Reading all the commentary that has come out in the last 48 hours you would think the Massachusetts senatorial election was a referendum on health care reform. That’s going too far. Sure, the victory on Tuesday of Republican challenger Scott Brown in the seat formerly held by Ted Kennedy has ended the Democrats’ super-majority in the Senate, making the passage of Democratic agenda much more difficult.
But there were many other factors at play. For one thing, Martha Coakley was a weak Democratic candidate in a state, that while it stereotyped as “Blue” has a long history of voting for the other side to avoid one-party rule (and has elected numerous Republican governors.) At this time, the governor is a Democrat, the state legislature is controlled by Democrats, and Democrats hold Congress and the White House.
Second, Massachusetts already has the kind of government-subsidized health insurance system that extends coverage to almost all people that is being debated in Washington. Brown himself voted for the state program (which was signed into law by then Republican governor Mitt Romney, who must be licking his chops this week in anticipation of another presidential run in 2012) but says he doesn’t want to subsidize it for other states. Fair enough, but it doesn’t imply a national rejection of a national scheme.
Third, unemployment is at 10% and the economy is limping while bankers, recently bailed out by taxpayers, get big bonuses. People are angry and they are punishing the party in power. This would be the case health care bill or not.
Those caveats aside, the race is being interpreted in Washington as a rejection of the health care legislation. And Democrats seem undecided about what to do about it.
The simplest thing to do would seem to be for the House to pass the health care reform bill that has already passed the Senate — even though it is not as liberal as many House Democrats would want. The argument for this is that nothing more liberal can make it through the Senate now regardless. But House Speaker Nancy Pelosi said today that there simply aren’t sufficient votes in the House to do that. Ezra Klein goes over the Democrats’ options.
President Obama has suggested a more stripped down approach — taking a few essential aspects of the legislation — such as expanding coverage, and imposing rules on insurance companies that will prevent them from denying insurance to the sick — and just passing those. He said yesterday, “I would advise that we try to move quickly to coalesce around those elements of the package that people agree on. We know that we need insurance reform, that the health insurance companies are taking advantage of people. We know that we have to have some form of cost containment because if we don’t, then our budgets are going to blow up and we know that small businesses are going to need help so that they can provide health insurance to their families.”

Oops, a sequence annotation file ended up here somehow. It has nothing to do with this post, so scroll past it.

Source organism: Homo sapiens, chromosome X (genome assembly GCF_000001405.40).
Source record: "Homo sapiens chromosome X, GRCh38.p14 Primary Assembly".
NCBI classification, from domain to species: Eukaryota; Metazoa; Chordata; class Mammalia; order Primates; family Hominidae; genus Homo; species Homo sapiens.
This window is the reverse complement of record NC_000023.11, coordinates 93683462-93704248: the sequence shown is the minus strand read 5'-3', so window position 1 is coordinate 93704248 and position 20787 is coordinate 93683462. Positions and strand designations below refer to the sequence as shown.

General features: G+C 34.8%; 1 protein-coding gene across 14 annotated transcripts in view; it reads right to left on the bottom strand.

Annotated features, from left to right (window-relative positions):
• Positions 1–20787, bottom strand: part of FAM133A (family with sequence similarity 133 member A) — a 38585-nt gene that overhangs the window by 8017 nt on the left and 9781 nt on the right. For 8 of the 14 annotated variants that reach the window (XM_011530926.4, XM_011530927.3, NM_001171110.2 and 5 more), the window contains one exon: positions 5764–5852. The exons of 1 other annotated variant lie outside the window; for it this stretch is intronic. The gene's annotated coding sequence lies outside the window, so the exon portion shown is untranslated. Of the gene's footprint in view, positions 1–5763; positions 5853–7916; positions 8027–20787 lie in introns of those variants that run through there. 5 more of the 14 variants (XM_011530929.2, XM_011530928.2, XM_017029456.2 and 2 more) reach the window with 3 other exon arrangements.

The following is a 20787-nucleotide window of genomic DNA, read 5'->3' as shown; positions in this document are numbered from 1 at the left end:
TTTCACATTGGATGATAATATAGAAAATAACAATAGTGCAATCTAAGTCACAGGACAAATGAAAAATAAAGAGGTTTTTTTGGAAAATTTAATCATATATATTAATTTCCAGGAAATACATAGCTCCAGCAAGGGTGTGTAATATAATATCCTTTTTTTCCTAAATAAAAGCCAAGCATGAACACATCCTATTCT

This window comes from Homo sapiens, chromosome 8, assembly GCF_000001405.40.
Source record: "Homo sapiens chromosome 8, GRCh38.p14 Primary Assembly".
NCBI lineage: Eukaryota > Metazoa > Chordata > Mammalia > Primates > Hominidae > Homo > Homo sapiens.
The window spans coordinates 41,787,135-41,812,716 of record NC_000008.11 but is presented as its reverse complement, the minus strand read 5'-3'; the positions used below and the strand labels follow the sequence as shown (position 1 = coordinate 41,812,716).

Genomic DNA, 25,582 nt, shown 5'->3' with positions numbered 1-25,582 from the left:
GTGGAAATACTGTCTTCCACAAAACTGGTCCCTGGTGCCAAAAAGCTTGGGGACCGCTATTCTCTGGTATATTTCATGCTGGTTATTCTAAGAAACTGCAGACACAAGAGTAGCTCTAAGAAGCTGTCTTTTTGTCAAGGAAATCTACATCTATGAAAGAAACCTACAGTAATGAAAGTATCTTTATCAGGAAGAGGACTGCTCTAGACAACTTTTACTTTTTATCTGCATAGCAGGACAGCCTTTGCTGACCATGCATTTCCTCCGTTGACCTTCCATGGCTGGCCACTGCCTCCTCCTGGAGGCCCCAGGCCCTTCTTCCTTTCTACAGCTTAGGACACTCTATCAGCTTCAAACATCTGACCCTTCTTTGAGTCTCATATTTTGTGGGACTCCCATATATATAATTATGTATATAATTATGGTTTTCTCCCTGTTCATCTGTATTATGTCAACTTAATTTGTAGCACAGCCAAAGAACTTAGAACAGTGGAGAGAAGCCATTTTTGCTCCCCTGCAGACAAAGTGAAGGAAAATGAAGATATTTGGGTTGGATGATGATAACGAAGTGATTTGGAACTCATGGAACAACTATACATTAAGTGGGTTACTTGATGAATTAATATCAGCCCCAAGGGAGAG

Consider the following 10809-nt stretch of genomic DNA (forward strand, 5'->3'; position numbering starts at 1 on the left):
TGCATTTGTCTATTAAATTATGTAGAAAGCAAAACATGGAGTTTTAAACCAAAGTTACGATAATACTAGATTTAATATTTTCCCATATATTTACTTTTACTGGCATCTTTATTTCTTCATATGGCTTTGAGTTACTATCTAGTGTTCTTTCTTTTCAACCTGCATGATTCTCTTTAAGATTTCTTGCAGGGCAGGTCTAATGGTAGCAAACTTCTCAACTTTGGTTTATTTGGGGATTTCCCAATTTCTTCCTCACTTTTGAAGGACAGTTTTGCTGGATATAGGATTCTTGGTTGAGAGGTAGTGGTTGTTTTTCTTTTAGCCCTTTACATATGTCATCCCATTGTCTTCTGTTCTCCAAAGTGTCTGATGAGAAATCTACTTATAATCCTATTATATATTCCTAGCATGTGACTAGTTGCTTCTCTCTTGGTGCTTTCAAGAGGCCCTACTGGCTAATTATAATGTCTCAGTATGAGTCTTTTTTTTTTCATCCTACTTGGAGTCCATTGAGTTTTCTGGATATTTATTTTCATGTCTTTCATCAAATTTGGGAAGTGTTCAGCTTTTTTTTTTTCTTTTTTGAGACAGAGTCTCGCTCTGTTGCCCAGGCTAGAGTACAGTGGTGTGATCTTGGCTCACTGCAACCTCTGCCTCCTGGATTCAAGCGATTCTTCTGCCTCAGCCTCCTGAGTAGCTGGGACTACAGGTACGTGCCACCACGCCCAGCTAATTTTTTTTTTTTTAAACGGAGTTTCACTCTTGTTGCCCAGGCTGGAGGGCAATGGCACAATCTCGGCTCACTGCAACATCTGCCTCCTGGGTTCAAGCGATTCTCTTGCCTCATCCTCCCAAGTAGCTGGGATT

Then today the White House indicated that it is just itching to move past the health care debate to focus on economic populism ahead of the November mid-term elections (and you thought his approach of leaving the whole mess to Congress was surprisingly hands-off before…) “As the majority leader and speaker continue to look to the best way forward, the president has a very full plate,” said White House spokesman Robert Gibbs. “There’s plenty of work for the president to do in the meantime.”
They’d rather talk about enter Obama’s proposed crackdown on the big banks. In one sense, though, Obama’s timing could not be worse — just as he was announcing his plan to regulate the banks, they and other corporations just got the green light from the US Supreme Court to pile their money into the defeat of candidates they don’t like. As my friend Ben Smith points out, tough week.